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PHOTO: Nate Grangroth/Shutterstock
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Land a Trophy Fish

When people call “Fish on!” in Alaska, it’s a good idea to give them some room–fish are big up here. From 40-pound king salmon to “barn door” sized halibut, there are plenty of opportunities to fill your freezer. River beds can get pretty congested in the summer, but if you’re looking for a more intimate experience, opt for a fishing charter. They’re particularly good for newbies, as professional guides take guests to spots that virtually guarantee bites, walk them through the entire process, and take care of filleting the catch afterward.

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PHOTO: Photo: State of Alaska/Chris McLennan
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Observe Brown Bears in Their Natural Habitat

Katmai National Park and Preserve has the highest concentration of bears in the world. In the summer months, you’ll see them in the river, scooping upstream charging salmon from the water with their claws, or snatching them out of mid-air with their teeth as the fish try to leap over a small but turbulent waterfall. It’s a little-visited park and fairly expensive to get to (it’s only accessible by floatplane), but it’s pristine and worth every penny.

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PHOTO: © State of Alaska/Jocelyn Pride
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Watch the Sunset After Midnight

Robert Service, a famed poet often called “the Bard of the Yukon” once wrote that, “There are strange things done under the Midnight Sun.” That line was written during the Gold Rush days, but it’s still appropriate now. Summers in Alaska have a manic quality to them–they’re so short that locals try to cram as much into every day as possible, be that bagging a late-night summit or gathering with friends on an outdoor patio to watch the sunset over drinks. The farther north you go, the longer the summer days are. Utqiagvik, Alaska (formerly known as Barrow), the northmost settlement in the U.S., sees over 80 days in a row without a single sunset.

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PHOTO: Daniel Reiner/Shutterstock
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Learn About Alaska’s Gold Rush Past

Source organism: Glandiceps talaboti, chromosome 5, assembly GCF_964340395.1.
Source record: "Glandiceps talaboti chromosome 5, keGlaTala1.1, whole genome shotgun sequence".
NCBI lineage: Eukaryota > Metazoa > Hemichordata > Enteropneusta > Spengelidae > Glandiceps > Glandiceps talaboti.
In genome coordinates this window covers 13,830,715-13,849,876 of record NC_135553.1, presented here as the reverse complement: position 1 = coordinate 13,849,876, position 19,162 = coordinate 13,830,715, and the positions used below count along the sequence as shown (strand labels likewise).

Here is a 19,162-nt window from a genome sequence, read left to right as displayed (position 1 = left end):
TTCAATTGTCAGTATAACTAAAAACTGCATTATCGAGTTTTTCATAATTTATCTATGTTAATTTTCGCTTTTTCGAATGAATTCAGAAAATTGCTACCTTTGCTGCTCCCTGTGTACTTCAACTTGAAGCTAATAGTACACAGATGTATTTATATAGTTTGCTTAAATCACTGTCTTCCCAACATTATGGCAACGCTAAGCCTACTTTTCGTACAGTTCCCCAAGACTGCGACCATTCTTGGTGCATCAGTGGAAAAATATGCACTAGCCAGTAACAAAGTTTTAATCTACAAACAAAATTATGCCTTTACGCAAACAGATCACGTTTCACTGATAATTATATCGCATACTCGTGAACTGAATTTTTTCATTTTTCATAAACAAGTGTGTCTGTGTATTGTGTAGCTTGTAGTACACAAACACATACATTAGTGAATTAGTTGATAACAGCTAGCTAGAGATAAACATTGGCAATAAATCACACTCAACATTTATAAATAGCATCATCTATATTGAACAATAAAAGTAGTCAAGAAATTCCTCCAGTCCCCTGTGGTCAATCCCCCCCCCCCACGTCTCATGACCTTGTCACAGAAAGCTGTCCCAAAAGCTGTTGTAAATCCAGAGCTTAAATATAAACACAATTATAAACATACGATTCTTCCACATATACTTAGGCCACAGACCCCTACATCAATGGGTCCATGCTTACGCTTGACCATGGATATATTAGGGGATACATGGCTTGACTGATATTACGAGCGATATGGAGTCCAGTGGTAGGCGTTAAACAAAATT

If it weren’t for the news that gold had been found in the then territory at the turn of the 20th century, Alaska would likely look considerably different today. In the early 1900s, thousands of fortune-seekers streamed into Alaska and in doing so, left their mark on the now 49th state. Where there remains gold (places like Skagway and Fairbanks), it’s possible to participate in gold panning tours, most of which include a history lesson on how gold helped shape the Alaska we know today.

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PHOTO: © State of Alaska/Brian Adams
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Soak in Chena Hot Springs

Originally, the Chena Hot Springs were made to allow miners to rest and recharge. The springs themselves still allow for relaxation and rejuvenation, but they’re now just one part of the larger Chena Hot Springs Resort complex. Beyond soaking (and hopefully catching the northern lights through the steam), the resort also offers dogsledding demonstrations, ATV and snowmobile (called “snowmachine” in Alaska) tours, and the opportunity to sip an appletini at the Aurora Ice Museum bar.

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PHOTO: Joey Mendolia/Shutterstock
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Drive the Seward Highway

There are 31,000 miles of road in Alaska, but many would argue that the stretch of the Seward Highway connecting Anchorage and Girdwood is the most beautiful. On one side is a sheer rock wall, where climbers belay each other and surefooted Dall sheep defy gravity. On the other is the Turnagain Arm, a waterway that regularly sees beluga whales and twice a day hosts surfers trying to catch the bore tide, a single massive wave. There are photo pull-outs every few miles, so keep your eyes on the road until then. 

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PHOTO: © State of Alaska/Reinhard Pantke
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See Alaska by Air

Alaska is so often described with superlatives. There is the tallest peak in North America, the largest mammals, the most coastline–the list goes on. One of the best ways to fully appreciate just how vast the 49th state is is through a flightseeing tour. On a clear day, you can see for miles. Bush planes like K2 Aviation, seaplanes like Alaska Seaplane Adventures, and helicopters like Alaska Helicopter Tours, can access places you wouldn’t otherwise be able to get to and every seat is incredible.